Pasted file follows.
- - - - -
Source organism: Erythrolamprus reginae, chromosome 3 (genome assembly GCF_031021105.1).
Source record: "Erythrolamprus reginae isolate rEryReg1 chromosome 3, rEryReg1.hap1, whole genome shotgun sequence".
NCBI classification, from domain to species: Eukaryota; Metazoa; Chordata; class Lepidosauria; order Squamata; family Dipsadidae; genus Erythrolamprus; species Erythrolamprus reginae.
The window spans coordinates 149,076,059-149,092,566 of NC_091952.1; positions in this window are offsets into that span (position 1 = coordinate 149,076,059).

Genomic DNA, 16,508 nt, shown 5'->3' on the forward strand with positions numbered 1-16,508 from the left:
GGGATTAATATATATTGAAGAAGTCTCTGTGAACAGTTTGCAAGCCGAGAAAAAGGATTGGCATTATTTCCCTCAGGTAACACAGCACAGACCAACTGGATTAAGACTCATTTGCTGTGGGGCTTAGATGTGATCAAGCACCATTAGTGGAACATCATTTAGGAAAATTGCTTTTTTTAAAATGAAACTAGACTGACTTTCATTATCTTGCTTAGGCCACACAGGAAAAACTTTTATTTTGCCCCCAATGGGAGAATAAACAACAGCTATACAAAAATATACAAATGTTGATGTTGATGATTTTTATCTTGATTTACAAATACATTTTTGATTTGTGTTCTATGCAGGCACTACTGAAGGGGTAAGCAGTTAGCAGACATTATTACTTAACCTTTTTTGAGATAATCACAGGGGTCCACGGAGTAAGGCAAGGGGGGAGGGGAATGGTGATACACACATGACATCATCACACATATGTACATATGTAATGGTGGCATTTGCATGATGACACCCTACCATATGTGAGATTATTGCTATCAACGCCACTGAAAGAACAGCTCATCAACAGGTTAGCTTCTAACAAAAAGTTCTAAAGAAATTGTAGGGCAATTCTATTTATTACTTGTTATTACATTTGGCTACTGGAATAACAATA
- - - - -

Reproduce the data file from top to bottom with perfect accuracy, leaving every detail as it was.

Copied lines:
Source organism: Erythrolamprus reginae, chromosome 3 (genome assembly GCF_031021105.1).
Source record: "Erythrolamprus reginae isolate rEryReg1 chromosome 3, rEryReg1.hap1, whole genome shotgun sequence".
NCBI classification, from domain to species: Eukaryota; Metazoa; Chordata; class Lepidosauria; order Squamata; family Dipsadidae; genus Erythrolamprus; species Erythrolamprus reginae.
The window spans coordinates 149,076,059-149,092,566 of NC_091952.1; positions in this window are offsets into that span (position 1 = coordinate 149,076,059).

Genomic DNA, 16,508 nt, shown 5'->3' on the forward strand with positions numbered 1-16,508 from the left:
GGGATTAATATATATTGAAGAAGTCTCTGTGAACAGTTTGCAAGCCGAGAAAAAGGATTGGCATTATTTCCCTCAGGTAACACAGCACAGACCAACTGGATTAAGACTCATTTGCTGTGGGGCTTAGATGTGATCAAGCACCATTAGTGGAACATCATTTAGGAAAATTGCTTTTTTTAAAATGAAACTAGACTGACTTTCATTATCTTGCTTAGGCCACACAGGAAAAACTTTTATTTTGCCCCCAATGGGAGAATAAACAACAGCTATACAAAAATATACAAATGTTGATGTTGATGATTTTTATCTTGATTTACAAATACATTTTTGATTTGTGTTCTATGCAGGCACTACTGAAGGGGTAAGCAGTTAGCAGACATTATTACTTAACCTTTTTTGAGATAATCACAGGGGTCCACGGAGTAAGGCAAGGGGGGAGGGGAATGGTGATACACACATGACATCATCACACATATGTACATATGTAATGGTGGCATTTGCATGATGACACCCTACCATATGTGAGATTATTGCTATCAACGCCACTGAAAGAACAGCTCATCAACAGGTTAGCTTCTAACAAAAAGTTCTAAAGAAATTGTAGGGCAATTCTATTTATTACTTGTTATTACATTTGGCTACTGGAATAACAATA